Carl I. Sykes and John Tasker were jointly indicted by the grand jury for the Parish of Orleans for the crime of distribution of a controlled dangerous substance, to-wit: heroin, in violation of La.R.S. 40:966. Sykes was separately tried by a jury and found guilty as charged. He was subsequently sentenced to life imprisonment at hard labor,
ASSIGNMENT OF ERROR NO. 1
Defendant contends the trial judge erred in denying his motion for a mistrial based on a question asked to him on crossexamination by the state concerning the details of a prior criminal conviction. He argues that the state's question was inflammatory and caused prejudice to him in the mind of the jury.
During direct examination, defendant admitted he had on a prior occasion pleaded guilty to manslaughter. On cross-examination, the state asked the following question:
Prior to defendant's answering, defense counsel's objection to the question was sustained by the trial judge. Outside the presence of the jury, defendant then moved for a mistrial. The trial judge denied the motion and thereafter admonished the jury to disregard the state's reference to the murder charge and to consider only defendant's conviction for manslaughter.
In State v. Jackson, 307 So.2d 604 (La. 1975), this court held that the state, in impeaching the credibility of a defense witness, may not only establish prior convictions of the witness, but may also cross-examine the witness about the details of the prior convictions in order to show the "true nature" of the offenses. The Jackson holding has since been extended to apply to defendants testifying in their own behalf. State v. Dupar, 353 So.2d 272 (La.1977); State v. Elzie, 351 So.2d 1174 (La.1977); State v. Victor, 347 So.2d 205 (La.1977); State v. Jackson, 339 So.2d 730 (La.1976); State v. Williams, 339 So.2d 728 (La.1976); State v. Elam, 312 So.2d 318 (La.1975).
In the instant case, although the trial judge sustained the defense objection to the question asked by the state on cross-examination of defendant, the question was proper since it sought only to put the true nature of defendant's prior conviction for manslaughter before the jurors so that they might assess defendant's credibility in light of his past criminal conduct. Furthermore, we do not find that the state's question was inflammatory. Moreover, the trial judge sustained defendant's objection to the question before it was answered and admonished the jury to disregard the question. Also, no further evidence was adduced as to the details of defendant's prior manslaughter conviction. Hence, the trial judge did not err in denying defendant's motion for a mistrial.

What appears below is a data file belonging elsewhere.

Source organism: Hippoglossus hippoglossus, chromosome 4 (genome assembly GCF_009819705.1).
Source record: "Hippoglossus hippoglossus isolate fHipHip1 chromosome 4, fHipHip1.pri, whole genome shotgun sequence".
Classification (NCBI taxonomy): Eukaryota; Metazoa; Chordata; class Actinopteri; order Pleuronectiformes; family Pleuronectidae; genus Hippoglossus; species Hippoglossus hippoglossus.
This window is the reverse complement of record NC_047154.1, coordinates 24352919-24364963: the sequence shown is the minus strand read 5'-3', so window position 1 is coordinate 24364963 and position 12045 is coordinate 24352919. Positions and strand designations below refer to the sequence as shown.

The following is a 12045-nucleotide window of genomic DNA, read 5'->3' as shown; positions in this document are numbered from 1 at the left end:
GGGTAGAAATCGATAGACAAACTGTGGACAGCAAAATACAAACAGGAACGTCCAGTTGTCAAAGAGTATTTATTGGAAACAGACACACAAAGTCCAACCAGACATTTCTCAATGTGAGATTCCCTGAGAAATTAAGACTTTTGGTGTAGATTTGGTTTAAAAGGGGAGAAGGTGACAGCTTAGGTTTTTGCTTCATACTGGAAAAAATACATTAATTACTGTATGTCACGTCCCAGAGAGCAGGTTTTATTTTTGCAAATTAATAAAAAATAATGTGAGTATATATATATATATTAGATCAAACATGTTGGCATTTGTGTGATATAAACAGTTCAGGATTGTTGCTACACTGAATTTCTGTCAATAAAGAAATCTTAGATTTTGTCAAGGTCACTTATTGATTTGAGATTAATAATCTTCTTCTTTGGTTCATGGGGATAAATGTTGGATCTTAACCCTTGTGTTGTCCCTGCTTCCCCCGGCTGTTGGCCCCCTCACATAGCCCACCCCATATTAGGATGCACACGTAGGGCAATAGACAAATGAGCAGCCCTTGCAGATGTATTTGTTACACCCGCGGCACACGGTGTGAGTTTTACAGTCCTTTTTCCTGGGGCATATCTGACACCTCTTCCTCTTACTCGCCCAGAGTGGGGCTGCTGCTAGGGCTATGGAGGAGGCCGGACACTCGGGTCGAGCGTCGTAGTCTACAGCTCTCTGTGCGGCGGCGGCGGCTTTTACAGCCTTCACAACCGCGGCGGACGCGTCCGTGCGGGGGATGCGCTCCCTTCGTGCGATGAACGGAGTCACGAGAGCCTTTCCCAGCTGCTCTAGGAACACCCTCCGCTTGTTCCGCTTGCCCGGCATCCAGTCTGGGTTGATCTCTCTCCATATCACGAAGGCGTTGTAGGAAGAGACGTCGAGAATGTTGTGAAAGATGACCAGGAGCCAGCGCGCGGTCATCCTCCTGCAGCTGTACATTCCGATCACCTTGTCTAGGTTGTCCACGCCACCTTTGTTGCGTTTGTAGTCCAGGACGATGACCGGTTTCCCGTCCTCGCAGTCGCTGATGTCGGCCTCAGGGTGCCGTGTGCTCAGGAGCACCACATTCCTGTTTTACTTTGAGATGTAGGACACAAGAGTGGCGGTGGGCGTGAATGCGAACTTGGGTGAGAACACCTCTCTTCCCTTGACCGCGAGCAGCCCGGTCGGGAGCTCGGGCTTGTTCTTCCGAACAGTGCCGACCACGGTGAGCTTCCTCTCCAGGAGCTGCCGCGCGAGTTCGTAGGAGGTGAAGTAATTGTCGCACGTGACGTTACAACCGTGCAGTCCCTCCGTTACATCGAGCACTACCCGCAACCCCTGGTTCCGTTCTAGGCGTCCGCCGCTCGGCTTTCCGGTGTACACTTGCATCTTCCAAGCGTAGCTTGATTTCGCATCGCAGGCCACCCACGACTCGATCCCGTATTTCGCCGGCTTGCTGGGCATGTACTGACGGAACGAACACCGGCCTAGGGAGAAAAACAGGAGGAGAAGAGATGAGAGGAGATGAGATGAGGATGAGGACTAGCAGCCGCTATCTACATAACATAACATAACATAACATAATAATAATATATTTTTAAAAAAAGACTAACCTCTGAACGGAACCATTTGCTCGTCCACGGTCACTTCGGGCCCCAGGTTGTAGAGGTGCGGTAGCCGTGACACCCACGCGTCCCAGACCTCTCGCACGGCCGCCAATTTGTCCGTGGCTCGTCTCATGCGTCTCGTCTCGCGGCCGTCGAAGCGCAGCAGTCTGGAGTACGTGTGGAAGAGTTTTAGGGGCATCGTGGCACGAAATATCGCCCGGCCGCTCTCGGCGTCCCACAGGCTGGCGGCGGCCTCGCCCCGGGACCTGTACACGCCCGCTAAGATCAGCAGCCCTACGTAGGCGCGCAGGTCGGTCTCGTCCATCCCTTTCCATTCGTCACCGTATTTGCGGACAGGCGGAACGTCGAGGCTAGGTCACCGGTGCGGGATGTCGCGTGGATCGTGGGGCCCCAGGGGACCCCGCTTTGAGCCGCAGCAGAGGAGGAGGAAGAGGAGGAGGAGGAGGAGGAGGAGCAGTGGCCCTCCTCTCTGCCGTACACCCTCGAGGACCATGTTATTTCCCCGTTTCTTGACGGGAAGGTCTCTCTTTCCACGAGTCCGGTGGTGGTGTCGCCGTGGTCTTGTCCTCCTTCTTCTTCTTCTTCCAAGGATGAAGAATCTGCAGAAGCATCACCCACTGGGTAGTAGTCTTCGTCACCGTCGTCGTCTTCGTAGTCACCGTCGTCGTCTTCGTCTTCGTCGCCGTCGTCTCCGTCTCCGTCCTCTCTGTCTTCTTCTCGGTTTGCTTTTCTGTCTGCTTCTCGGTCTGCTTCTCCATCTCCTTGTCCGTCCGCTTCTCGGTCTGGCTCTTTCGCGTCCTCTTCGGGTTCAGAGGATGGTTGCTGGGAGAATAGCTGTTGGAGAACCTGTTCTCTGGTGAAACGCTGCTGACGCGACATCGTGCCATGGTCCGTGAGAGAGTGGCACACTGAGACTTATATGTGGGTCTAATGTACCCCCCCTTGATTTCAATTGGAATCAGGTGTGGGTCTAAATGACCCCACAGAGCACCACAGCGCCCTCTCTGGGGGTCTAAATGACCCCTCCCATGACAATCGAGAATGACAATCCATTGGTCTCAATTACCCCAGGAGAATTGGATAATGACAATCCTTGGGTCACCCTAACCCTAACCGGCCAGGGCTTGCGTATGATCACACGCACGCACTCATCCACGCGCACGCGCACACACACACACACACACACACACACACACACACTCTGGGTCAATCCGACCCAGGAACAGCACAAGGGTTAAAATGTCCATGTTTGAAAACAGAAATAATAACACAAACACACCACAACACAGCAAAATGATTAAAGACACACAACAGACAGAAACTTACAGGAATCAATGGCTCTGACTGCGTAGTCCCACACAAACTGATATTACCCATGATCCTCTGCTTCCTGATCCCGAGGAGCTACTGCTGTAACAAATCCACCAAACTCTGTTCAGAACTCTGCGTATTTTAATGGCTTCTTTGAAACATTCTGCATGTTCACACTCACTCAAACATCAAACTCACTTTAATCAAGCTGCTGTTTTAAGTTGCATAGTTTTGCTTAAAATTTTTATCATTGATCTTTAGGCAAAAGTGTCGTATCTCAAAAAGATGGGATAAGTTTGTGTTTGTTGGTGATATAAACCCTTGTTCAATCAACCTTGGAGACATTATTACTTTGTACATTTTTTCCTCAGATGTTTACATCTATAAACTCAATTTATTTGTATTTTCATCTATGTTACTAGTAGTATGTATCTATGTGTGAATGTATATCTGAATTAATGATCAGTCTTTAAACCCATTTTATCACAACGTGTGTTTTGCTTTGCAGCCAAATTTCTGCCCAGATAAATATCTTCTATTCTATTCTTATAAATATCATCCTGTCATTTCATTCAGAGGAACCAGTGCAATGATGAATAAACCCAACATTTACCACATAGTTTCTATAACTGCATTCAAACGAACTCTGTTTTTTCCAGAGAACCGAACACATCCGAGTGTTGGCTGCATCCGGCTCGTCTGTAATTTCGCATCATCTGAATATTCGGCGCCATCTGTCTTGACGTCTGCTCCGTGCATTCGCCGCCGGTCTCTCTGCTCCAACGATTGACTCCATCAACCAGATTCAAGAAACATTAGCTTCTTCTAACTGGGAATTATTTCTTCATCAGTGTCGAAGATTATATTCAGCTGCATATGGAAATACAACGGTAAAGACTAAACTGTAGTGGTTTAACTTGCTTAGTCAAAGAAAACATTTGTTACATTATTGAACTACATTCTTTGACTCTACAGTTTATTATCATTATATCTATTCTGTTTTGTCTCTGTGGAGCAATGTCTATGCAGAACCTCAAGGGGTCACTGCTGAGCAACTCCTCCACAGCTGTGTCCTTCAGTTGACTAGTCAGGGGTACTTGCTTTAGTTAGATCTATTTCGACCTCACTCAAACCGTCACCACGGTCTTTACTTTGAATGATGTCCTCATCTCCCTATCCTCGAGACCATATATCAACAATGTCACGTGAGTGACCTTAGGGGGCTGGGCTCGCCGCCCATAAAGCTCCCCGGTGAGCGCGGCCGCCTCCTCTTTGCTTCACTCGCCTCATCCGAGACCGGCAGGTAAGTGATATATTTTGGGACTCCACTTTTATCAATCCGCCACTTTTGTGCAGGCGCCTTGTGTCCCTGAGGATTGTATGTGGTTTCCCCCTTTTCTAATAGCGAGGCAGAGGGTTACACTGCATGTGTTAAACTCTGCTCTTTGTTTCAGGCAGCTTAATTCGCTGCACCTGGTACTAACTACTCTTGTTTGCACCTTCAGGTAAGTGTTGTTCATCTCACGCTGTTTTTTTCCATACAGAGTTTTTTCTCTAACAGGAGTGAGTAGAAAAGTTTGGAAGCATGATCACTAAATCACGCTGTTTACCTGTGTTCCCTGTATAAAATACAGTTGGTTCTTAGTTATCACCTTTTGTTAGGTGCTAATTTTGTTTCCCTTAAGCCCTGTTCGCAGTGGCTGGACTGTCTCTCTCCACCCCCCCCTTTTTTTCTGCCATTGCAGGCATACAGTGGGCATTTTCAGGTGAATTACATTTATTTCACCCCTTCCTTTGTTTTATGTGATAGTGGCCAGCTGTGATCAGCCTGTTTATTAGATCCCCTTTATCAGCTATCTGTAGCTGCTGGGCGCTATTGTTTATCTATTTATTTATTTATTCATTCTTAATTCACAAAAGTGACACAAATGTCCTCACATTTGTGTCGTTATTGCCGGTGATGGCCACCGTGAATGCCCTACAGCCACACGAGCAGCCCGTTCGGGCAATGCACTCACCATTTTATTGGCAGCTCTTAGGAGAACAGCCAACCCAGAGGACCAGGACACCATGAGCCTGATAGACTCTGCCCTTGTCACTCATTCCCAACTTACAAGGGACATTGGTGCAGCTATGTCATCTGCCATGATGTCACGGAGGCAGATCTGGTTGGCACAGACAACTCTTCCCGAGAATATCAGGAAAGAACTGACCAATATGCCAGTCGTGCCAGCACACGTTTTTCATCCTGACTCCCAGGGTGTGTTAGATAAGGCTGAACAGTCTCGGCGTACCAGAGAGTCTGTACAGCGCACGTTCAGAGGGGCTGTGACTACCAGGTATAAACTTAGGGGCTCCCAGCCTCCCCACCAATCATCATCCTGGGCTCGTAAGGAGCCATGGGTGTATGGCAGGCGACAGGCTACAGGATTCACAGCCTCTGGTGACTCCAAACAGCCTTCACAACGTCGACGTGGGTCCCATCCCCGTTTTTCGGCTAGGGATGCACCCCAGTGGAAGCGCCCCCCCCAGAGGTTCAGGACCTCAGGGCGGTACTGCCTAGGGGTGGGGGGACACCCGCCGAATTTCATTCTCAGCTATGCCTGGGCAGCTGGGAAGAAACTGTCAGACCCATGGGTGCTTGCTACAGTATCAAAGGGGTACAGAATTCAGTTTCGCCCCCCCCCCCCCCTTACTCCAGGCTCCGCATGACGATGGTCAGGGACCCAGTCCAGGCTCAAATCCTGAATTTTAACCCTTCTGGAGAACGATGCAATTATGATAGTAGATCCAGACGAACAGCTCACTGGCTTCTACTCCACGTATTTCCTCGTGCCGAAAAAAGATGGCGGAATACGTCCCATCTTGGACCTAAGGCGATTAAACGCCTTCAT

Assignment of Error No. 1 is without merit.
ASSIGNMENT OF ERROR NO. 2
Defendant contends the trial judge erred in denying his motion for a new trial in which he alleged, inter alia, that the provision for mandatory life imprisonment at hard labor for distribution of heroin prescribed by La.R.S. 40:966 inflicts cruel, excessive and unusual punishment in violation of the federal and state constitutions.
This contention has been addressed in several decisions of this court. State v. Hopkins, 351 So.2d 474 (La.1977); State v. Whitehurst, 319 So.2d 907 (La.1975); State v. Stetson, 317 So.2d 172 (La.1975). In Whitehurst, we held that mandatory life imprisonment, subject to probation and parole opportunities, but imposed without judicial consideration of any attendant mitigating circumstances, is neither excessive, nor cruel and unusual. Hence, the trial judge did not err in denying defendant's motion for a new trial grounded on this claim.
Defendant further argues that, under the circumstances of this case, the imposition of mandatory life imprisonment at hard labor subjects him to excessive punishment in violation of La.Const. art. I, § 20.
La.Const. art. I, § 20 provides in pertinent part:
It should also be observed that, if a majority of this court ultimately was to conclude that we have constitutional authority to review sentences imposed in individual cases and was to find the sentence excessive in a case like this where the penalty provision is mandatory (life imprisonment), we would be faced with the additional issue as to the sentence to be imposed.
Assignment of Error No. 2 is without merit.
ASSIGNMENTS OF ERROR NOS. 3 AND 4
Defendant contends the trial judge erred in denying his supplemental motion for a new trial in which he alleged that the state's dismissal of the indictment against his co-defendant, John Tasker, because of a defect in the state's case against him, constituted an admission by the state that the case against defendant was likewise defective, since the evidence against the two co-defendants was the same. He argues that any defect in the state's case against him constituted evidence favorable to the accused which the state was obligated to furnish to the defense. He further assigns as error the rulings of the trial judge at the hearing of this matter in which the judge sustained the state's objections on the ground of relevancy to defense questioning of witnesses relative to the dismissal of the indictment against his co-defendant, Tasker.